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Isn’t writing for the web just like any other writing?

Approx. reading time: 2 minutesWell yes and no. Yes because the web provides writers with just another medium for their words. No because web users read in a different way to readers of text in other media such as newspapers, books and magazines. They read in a much less linear fashion flitting across the screen like a butterfly looking for something to settle on. And when they do settle they tend not to hang around for long if there’s nothing of interest – not least because just a few clicks away there’s the whole of the World Wide Web to distract them. So as a web writer first you’ve got to grab your readers’ attention, then you’ve got to hold them long enough for your words to work their magic. And if that wasn’t hard enough you’ve got very little space to do it – especially if your words are displayed on a tablet or smartphone.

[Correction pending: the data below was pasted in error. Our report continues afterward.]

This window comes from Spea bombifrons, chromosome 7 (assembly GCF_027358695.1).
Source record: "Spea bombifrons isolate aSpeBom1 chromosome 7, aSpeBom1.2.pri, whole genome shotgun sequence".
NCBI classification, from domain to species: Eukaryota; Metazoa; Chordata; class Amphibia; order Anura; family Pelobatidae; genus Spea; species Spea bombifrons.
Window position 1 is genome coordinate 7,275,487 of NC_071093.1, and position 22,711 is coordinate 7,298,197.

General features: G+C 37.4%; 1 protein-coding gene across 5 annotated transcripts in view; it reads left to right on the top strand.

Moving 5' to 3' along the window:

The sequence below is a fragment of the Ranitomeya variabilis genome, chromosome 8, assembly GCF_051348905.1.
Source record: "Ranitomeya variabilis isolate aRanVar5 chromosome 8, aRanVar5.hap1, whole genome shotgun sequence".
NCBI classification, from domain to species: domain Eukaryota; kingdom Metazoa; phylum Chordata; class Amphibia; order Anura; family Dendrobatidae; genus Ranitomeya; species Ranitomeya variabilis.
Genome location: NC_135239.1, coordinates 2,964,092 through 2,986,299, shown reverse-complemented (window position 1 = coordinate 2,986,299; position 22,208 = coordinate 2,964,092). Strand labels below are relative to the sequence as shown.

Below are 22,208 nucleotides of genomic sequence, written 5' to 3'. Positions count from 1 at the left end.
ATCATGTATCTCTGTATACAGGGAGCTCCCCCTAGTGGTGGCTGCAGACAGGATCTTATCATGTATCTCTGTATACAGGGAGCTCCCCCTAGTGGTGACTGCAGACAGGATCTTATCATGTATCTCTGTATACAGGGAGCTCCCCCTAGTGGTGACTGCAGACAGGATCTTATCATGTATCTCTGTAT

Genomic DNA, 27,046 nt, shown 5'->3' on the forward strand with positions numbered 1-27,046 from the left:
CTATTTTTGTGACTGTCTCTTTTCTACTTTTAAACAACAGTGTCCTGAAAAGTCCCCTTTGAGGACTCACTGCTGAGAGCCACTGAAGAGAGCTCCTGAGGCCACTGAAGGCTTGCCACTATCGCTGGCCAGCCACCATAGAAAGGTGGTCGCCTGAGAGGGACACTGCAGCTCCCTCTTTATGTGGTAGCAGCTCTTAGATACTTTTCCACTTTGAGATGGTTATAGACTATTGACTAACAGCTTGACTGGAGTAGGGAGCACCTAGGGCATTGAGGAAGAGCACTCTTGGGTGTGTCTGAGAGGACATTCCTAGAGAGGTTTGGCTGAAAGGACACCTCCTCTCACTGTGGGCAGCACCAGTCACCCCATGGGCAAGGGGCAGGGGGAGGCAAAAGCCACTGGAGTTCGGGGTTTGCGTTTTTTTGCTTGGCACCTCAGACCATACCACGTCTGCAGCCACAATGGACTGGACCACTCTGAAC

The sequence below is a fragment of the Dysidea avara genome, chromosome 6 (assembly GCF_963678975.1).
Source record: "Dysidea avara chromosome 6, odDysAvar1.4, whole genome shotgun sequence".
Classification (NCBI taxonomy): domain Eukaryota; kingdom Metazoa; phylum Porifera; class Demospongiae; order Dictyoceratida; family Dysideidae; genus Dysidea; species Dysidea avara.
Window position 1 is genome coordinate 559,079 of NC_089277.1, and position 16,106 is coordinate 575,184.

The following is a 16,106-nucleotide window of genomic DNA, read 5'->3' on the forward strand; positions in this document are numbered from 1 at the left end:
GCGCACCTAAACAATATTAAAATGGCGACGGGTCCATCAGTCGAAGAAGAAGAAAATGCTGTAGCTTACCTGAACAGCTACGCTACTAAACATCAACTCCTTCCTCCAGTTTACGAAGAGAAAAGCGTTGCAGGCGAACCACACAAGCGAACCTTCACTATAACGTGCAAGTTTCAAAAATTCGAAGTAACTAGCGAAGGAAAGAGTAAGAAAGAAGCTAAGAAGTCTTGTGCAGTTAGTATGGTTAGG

If I viewed the preceding paragraph on my iPhone in landscape mode, in a font large enough to read without straining my eyes (Calibri 11 if you’re a real anorak and want to check for yourself) I ’d get halfway through the seventh line before having to…

 

 

 

 

…scroll down. As a rule of thumb – an ancient expression that seems oddly modern in an age of handheld devices – you can squeeze 120 words on a Smartphone. Tablets, laptops and desktops can, of course, accommodate progressively more in one “screenful”. Read this on your iPad in landscape mode and you’d get about as far as the word anorak in the second paragraph – a word count of about 200. Turn the screen through 90 degrees and you can squeeze in an extra hundred or so words – 330 in total. A figure not to be scoffed at in a world where Twitter limits you to 280 characters but still relatively few compared to the olde worlde of paper and ink.

Take the book that’s been gathering dust under my bed for so long it’s now more dust than book. It’s called The Isles – A History by Norman Davies. It contains approximately 450 words per page – twice that between page turns given that you get to see two pages at a time. How do I know this? Because I am that anorak! What’s more I’ve just counted 2,750 words on a double page spread in the best-selling tabloid newspaper and 3,056 words on a similar two pager in a leading broadsheet.